What I Learned from “Getting Tested”
- 23 Sep 2019
Taking it to the Next Level with Physiological and Metabolic Testing
By Dede Griesbauer
Team INFINIT veteran, Dede Greisbauer, explains why she recently decided to go through physiological and metabolic testing, what the experience was like, and how the results affected her nutrition plan.
I had the opportunity to spend some time at the University of Colorado Sports Medicine and Performance Center earlier this month. Going in, I’ll be honest, my expectations were modest.
To put it gently, I’m a veteran of the sport; been at it longer than most. I was confident in my training and racing zones. At this stage of my career, I thought most gains in performance would come from execution and from showing up healthy. I was wrong.
The methodology will be familiar to most; it was an incremental protocol, commonly referred to as a step-test. I started the test at a very light effort; warm up pace, so to speak. Every 5-10 minutes, blood was drawn to measure my L-lactate levels the rate of my perceived exertion was recorded, my heart rate was monitored, and then the level was increased.
This continued until I failed and could no longer sustain the effort. In other words? Go ‘till you blow.
Throughout the entire test, they monitored my ventilation levels, oxygen consumption and gas exchange. This information helped them to calculate my perspiration rate, and the concentration of sodium lost in my sweat.
“getting away with it’ makes for a poor strategy when trying to compete at the highest levels of your sport… where there can be no mistakes.”
I was fascinated by the results. Now, I’m not going to turn in state secrets here, but what I learned was incredibly valuable. In short, I learned that I am able to push higher wattage on the bike in Ironman and Ironman 70.3 racing, but to do so, I need to increase my fluid intake slightly, and increase my caloric intake massively!
Nutrition, both in and out of training, has always been my proverbial Achilles heel. I’ve always been a picky eater, without much interest in what meal comes next, and with zero interest in what might comprise that meal. I’m just not a foodie. I get into training, and I am far more concerned about my HR, my power and my cadence than I am about when I last took in nutrition. Because I’m extremely efficient with calories, I “get away with it” better than the average bear.
Here’s the key: “getting away with it” makes for a poor strategy when trying to compete at the highest levels of your sport, especially at the age of 49 where there can be no mistakes.
Putting Results to Action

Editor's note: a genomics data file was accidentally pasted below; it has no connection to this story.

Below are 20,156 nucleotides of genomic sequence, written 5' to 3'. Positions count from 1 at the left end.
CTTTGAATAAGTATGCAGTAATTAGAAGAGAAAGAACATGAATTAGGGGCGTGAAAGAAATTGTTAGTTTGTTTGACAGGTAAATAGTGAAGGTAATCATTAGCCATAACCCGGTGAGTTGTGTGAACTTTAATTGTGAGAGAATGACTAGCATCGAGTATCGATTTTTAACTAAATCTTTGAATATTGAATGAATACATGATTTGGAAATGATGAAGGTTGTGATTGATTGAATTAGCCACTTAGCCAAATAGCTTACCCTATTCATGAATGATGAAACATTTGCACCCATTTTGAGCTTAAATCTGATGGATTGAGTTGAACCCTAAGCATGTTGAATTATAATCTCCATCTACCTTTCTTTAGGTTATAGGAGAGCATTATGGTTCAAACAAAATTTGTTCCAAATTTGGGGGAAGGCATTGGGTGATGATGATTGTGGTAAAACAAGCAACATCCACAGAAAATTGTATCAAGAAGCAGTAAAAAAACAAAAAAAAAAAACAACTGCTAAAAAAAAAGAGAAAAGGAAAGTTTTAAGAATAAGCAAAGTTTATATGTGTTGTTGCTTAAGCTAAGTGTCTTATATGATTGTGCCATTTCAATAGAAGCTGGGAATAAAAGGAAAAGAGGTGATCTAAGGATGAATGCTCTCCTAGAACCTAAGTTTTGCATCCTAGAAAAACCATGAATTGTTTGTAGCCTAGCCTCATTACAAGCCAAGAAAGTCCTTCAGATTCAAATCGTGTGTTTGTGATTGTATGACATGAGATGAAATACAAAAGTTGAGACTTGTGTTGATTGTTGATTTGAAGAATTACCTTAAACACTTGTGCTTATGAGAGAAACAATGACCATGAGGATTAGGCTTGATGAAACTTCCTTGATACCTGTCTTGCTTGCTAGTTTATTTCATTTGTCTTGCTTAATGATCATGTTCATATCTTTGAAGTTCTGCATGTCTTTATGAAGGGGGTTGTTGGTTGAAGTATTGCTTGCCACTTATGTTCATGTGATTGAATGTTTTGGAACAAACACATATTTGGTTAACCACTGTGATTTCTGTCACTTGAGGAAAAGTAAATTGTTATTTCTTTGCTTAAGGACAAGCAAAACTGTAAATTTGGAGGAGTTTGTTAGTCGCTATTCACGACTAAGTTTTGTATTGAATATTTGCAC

In seeing the results of the test, most might fret as to how to increase their caloric intake on the bike by nearly 30% per hour. Not me.
The #1 reason why I have chosen to partner with INFINIT Nutrition since 2007 is because of the simplicity and elegance with which I can modify my nutrition strategy with ZERO change to my process. By simply going into My Custom Mix formula, and adjusting the sliders, I can set the calories per serving to where I need them to be, based on my test results. Because it was such a large move, I have also had to modify the blend of carbohydrate slightly, but the slider tool makes it so easy for me to do, I know the drink I am concocting is going to be gentle on my stomach and easy to digest when working at race pace effort.
“I learned that I am able to push higher wattage on the bike in Ironman and Ironman 70.3 racing, but to do so, I need to increase my fluid intake slightly, and increase my caloric intake massively!”
My trip into the lab this month made me ever more grateful to be working with INFINIT, and I am thrilled to drill more power on the bike to meet my full potential and be in a better place calorically when I start to run. I continue to wonder why anyone would choose anything else to put in their bottles on race day.
Check out My Community Shared Custom Blends
Dede Griesbauer's Distance Formula
Dede Griesbauer's Super Fuel (No Caff)
About the Author
Dede Griesbauer is one of the original Team INFINIT athletes. A graduate of Stanford University, she was a 4-year Varsity Swimmer, 3-time NCAA Champion and captain of the Stanford Women’s Swim Team. Her swimming experience during college led her to swim for the U.S. National Team from 1989-1994. Dede currently resides in Boulder, CO, where she continues her career as a pro triathlete and runs her own coaching business. You can also find Dede working as a live commentator for IRONMAN Now on Facebook Watch.